Public historian Kelley Fanto Deetz has heard her share of uncomfortable questions about slavery. She is the director of the Stratford Hall Plantation, the birthplace of the revered Confederate General Robert E. Lee – and the former home of as many as 200 enslaved people. As such, Deetz must provide answers that balance romantic myths of Southern gentility with the historical record of the lives of the enslaved.

As debate over American history and how it is taught is increasingly becoming a part of local and national elections, tour guides at Southern plantations are under more scrutiny to tell the whole story, regardless of visitors’ preconceived notions or political biases.

As Deetz writes in this essay, “Historic sites are not Disneyland, U.S. history is not fantasy, and plantations are inherently uncomfortable places.”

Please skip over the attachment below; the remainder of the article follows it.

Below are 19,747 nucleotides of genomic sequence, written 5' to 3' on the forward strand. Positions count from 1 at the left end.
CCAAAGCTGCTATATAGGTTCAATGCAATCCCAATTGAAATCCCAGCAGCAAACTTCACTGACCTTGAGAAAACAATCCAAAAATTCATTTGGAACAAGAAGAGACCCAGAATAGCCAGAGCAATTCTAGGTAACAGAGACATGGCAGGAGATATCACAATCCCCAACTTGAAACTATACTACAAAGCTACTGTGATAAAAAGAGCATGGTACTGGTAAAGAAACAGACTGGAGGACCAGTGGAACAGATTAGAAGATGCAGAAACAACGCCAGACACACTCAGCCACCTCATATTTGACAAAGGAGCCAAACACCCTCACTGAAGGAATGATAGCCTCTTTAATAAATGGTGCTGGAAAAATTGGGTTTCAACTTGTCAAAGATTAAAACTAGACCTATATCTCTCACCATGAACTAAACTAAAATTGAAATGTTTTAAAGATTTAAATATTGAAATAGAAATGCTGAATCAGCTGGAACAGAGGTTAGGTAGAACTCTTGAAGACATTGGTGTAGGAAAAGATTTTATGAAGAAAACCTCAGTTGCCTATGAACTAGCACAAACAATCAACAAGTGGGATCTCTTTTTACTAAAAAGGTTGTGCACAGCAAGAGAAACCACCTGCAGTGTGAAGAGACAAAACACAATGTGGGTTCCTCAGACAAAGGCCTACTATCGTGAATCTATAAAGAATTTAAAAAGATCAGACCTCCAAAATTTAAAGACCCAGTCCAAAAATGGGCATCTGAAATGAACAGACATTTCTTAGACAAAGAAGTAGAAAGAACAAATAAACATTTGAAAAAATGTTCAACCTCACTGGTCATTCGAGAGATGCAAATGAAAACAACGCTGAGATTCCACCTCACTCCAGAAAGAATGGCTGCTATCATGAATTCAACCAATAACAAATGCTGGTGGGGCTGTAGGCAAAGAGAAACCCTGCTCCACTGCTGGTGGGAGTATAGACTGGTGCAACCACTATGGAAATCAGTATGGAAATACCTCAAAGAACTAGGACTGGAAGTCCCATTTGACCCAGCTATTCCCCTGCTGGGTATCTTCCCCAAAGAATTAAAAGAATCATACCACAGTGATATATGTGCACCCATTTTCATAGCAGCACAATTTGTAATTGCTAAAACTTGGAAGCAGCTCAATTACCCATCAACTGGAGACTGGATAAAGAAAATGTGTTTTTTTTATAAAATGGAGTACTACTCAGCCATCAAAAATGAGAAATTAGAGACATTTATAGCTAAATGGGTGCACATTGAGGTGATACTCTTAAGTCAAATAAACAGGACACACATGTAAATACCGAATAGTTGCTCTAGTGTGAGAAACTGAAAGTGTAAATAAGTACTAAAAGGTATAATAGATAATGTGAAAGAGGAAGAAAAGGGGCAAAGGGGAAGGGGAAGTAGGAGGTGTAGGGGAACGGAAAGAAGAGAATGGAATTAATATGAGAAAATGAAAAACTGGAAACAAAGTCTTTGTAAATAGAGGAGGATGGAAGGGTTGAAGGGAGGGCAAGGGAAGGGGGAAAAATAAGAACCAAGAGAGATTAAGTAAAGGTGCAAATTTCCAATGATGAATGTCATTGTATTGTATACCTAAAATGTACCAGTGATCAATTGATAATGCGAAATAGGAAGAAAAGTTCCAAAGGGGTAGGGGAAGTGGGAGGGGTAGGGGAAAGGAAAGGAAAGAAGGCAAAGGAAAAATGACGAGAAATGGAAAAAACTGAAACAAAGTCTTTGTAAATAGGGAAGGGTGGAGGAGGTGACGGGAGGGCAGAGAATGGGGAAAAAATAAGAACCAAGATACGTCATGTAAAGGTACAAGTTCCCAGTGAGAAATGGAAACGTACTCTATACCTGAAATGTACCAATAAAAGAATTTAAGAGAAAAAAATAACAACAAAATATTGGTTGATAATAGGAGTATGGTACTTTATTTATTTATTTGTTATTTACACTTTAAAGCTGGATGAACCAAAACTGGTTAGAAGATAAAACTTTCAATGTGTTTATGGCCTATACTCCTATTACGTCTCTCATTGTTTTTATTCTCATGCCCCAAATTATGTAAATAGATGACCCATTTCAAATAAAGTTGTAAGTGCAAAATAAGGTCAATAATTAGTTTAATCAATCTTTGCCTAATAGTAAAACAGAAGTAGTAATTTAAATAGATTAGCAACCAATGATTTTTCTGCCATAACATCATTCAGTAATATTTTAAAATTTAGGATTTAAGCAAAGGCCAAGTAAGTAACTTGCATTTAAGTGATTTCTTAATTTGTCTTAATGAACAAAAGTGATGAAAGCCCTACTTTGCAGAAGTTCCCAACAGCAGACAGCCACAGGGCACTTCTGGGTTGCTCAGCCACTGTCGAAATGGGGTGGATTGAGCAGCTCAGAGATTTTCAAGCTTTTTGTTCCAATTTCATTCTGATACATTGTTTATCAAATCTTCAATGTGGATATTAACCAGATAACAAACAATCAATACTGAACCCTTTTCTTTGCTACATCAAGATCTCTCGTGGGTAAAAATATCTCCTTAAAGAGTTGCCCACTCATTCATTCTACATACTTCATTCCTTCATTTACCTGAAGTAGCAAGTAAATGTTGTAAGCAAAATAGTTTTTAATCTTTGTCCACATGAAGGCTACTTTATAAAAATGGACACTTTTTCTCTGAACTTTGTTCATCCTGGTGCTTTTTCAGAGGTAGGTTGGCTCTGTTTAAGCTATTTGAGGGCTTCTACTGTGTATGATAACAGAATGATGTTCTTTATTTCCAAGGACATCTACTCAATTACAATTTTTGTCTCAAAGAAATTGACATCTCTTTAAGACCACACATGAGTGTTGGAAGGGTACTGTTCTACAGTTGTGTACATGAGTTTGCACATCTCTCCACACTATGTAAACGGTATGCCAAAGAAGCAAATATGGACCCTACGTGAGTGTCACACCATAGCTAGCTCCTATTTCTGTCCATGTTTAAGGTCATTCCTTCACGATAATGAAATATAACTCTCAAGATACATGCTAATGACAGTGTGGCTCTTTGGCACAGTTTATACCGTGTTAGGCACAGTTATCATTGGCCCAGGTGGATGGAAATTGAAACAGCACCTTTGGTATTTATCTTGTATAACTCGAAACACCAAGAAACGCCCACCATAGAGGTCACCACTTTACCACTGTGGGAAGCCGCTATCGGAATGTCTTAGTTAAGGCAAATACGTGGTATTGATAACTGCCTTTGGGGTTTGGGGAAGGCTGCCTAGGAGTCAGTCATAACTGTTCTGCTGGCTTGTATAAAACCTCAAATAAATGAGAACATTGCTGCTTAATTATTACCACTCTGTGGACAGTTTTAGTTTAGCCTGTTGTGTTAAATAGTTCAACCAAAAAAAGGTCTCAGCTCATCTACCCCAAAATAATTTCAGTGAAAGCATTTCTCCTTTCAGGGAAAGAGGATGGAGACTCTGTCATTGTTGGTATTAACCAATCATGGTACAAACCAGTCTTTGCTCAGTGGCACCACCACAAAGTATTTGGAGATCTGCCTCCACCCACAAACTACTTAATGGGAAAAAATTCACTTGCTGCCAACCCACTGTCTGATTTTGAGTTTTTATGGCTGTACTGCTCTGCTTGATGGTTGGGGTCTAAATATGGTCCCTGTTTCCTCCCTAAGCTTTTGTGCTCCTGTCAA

Also today:

Howard Manly

Race + Equity Editor

These statues of enslaved young boys are part of a modern-day depiction of southern plantation life at the Whitney Museum in Louisiana. AP Photo/Gerald Herbert

Modern-day culture wars are playing out on historic tours of slaveholding plantations

Kelley Fanto Deetz, University of California, Berkeley

The romanticized notions of Southern gentility are increasingly at odds with historical reality as the lives, culture and contributions of the enslaved are becoming integral on tours of plantations.

Politics + Society

Environment + Energy

Economy + Business


Arts + Culture

Science + Technology

Trending on Site

Reader Comments 💬